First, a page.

Objective To investigate the predictive value of thrombospondin-2 (TSP-2) in assessing the response to intravenous immunoglobulin (IVIG) in children with acute Kawasaki disease (KD).
Methods This was a cohort study with controls. 71 children with KD were recruited as the case group, including IVIG non-responder (n=17) and IVIG responder (n=54), and healthy children (n=27) and febrile children (n=30) were used as control groups. ELISA was used to measure plasma TSP-2 and TSP-1 levels. The rank-sum test was used to compare groups of non-normally distributed data. Predictive value was evaluated through the receiver operating characteristic (ROC) curve.
Results Compared with the control groups, the plasma TSP-2 levels in acute KD were significantly elevated (TSP-2: 31.00 (24.02, 39.28) vs 21.93 (17.00, 24.73) vs 16.23 (14.00, 19.64) ng/mL, P<0.001). The plasma TSP-2 level in the IVIG non-responder was significantly higher than the responder group (37.58 (31.86, 43.98) vs 27.84 (21.88, 33.48) ng/mL, P=0.002). When using an ROC curve to analyse the predictive effect of TSP-2 on non-responsiveness to IVIG treatment, the area under the curve was 0.752 (0.630, 0.875) (P=0.002). When the cut-off value for TSP-2 was 31.50 ng/mL, the sensitivity was 82.35%, the specificity was 64.81%.
Conclusion The plasma TSP-2 level was elevated in acute KD and it might be a novel predictor for IVIG resistance, which could help guide clinicians to choose individualised initial therapeutic regimens.
- Kawasaki disease
- immunoglobulin non-response
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Contributors XL obtained funding and designed the study. SY and RS were involved in data collection, verification, analysis and specimen detection. TZ, JF and XC took part in experimental guidance. RS drafted the manuscript and SY revised the paper. XL contributed to the interpretation of the results and critical revision of the manuscript for important intellectual content and approved the final version of the manuscript. All authors have read and approved the final manuscript. XL is the study guarantor.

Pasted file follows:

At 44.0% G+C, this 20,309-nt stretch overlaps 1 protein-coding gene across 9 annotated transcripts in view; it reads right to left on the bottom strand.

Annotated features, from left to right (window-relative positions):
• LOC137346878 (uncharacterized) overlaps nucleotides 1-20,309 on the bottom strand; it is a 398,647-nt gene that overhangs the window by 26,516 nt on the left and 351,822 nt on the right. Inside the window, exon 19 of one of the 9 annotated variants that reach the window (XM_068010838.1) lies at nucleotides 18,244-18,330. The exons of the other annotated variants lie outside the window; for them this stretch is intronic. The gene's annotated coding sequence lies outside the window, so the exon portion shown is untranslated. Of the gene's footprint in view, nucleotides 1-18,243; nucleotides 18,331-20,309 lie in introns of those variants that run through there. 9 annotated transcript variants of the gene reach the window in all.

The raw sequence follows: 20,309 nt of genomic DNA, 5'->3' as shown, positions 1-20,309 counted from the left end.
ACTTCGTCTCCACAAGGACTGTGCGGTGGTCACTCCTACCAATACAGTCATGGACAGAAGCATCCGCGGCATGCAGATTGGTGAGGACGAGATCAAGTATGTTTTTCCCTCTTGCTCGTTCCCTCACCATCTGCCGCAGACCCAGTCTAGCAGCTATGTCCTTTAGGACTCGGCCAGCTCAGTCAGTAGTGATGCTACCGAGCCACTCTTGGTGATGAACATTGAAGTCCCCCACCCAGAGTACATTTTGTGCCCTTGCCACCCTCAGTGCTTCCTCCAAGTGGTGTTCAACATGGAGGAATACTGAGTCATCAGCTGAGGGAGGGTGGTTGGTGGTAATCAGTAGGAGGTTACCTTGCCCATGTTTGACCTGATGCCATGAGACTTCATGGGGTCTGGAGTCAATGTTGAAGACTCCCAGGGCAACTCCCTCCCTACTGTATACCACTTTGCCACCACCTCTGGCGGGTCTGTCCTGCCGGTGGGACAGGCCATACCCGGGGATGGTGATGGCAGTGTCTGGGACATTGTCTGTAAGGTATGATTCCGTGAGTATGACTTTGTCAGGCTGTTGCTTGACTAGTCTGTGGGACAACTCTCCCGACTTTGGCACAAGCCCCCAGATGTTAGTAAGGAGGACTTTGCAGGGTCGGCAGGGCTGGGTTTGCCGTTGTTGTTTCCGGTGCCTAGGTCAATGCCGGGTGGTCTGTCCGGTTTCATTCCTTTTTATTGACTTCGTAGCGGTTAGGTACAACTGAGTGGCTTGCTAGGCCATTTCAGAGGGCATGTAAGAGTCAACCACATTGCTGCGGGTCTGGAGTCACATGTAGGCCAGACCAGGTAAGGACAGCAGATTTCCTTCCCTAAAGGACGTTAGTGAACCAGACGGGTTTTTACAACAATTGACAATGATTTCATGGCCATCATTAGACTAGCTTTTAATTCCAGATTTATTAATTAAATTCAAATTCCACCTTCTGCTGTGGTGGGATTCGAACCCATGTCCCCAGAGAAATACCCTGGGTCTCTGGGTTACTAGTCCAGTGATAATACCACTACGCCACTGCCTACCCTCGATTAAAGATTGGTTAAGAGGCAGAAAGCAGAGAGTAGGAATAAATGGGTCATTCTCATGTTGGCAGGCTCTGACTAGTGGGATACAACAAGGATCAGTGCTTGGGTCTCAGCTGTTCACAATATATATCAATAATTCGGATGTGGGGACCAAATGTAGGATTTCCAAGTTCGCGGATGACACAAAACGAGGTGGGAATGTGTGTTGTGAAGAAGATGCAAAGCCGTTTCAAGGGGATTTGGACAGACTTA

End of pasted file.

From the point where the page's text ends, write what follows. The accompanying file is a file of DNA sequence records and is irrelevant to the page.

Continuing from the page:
Funding This work was supported by Research Project for the Application of Clinical Characteristics in Capital (Grant No. Z131107002213035) and Research Fund for Clinical Technology Innovation Project of Beijing Hospital Authority (Grant No. XMLX201612).
Competing interests None declared.
Patient consent Guardian consent obtained.
Ethics approval The Ethics Committee of Children’s Hospital Capital Institute of Pediatrics (No. 2012026).
Provenance and peer review Not commissioned; externally peer reviewed.
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